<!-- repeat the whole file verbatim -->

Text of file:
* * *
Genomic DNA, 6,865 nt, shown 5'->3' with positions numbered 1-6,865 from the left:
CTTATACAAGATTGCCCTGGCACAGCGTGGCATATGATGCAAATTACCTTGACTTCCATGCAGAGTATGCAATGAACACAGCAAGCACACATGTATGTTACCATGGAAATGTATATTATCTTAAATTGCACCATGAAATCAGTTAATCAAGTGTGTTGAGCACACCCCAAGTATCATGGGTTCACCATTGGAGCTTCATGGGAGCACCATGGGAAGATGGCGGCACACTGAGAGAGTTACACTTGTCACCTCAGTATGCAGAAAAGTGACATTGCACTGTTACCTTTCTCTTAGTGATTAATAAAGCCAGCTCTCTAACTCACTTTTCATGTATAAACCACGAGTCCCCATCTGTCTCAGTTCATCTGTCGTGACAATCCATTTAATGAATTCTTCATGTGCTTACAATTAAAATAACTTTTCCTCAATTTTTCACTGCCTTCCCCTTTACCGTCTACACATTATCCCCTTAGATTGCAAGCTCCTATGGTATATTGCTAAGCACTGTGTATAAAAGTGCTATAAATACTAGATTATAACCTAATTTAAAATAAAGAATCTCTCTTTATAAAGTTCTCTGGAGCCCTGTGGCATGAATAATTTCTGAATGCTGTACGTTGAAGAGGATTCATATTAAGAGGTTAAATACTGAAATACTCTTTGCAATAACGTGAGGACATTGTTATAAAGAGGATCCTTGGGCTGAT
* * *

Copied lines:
Genomic DNA, 6,865 nt, shown 5'->3' with positions numbered 1-6,865 from the left:
CTTATACAAGATTGCCCTGGCACAGCGTGGCATATGATGCAAATTACCTTGACTTCCATGCAGAGTATGCAATGAACACAGCAAGCACACATGTATGTTACCATGGAAATGTATATTATCTTAAATTGCACCATGAAATCAGTTAATCAAGTGTGTTGAGCACACCCCAAGTATCATGGGTTCACCATTGGAGCTTCATGGGAGCACCATGGGAAGATGGCGGCACACTGAGAGAGTTACACTTGTCACCTCAGTATGCAGAAAAGTGACATTGCACTGTTACCTTTCTCTTAGTGATTAATAAAGCCAGCTCTCTAACTCACTTTTCATGTATAAACCACGAGTCCCCATCTGTCTCAGTTCATCTGTCGTGACAATCCATTTAATGAATTCTTCATGTGCTTACAATTAAAATAACTTTTCCTCAATTTTTCACTGCCTTCCCCTTTACCGTCTACACATTATCCCCTTAGATTGCAAGCTCCTATGGTATATTGCTAAGCACTGTGTATAAAAGTGCTATAAATACTAGATTATAACCTAATTTAAAATAAAGAATCTCTCTTTATAAAGTTCTCTGGAGCCCTGTGGCATGAATAATTTCTGAATGCTGTACGTTGAAGAGGATTCATATTAAGAGGTTAAATACTGAAATACTCTTTGCAATAACGTGAGGACATTGTTATAAAGAGGATCCTTGGGCTGAT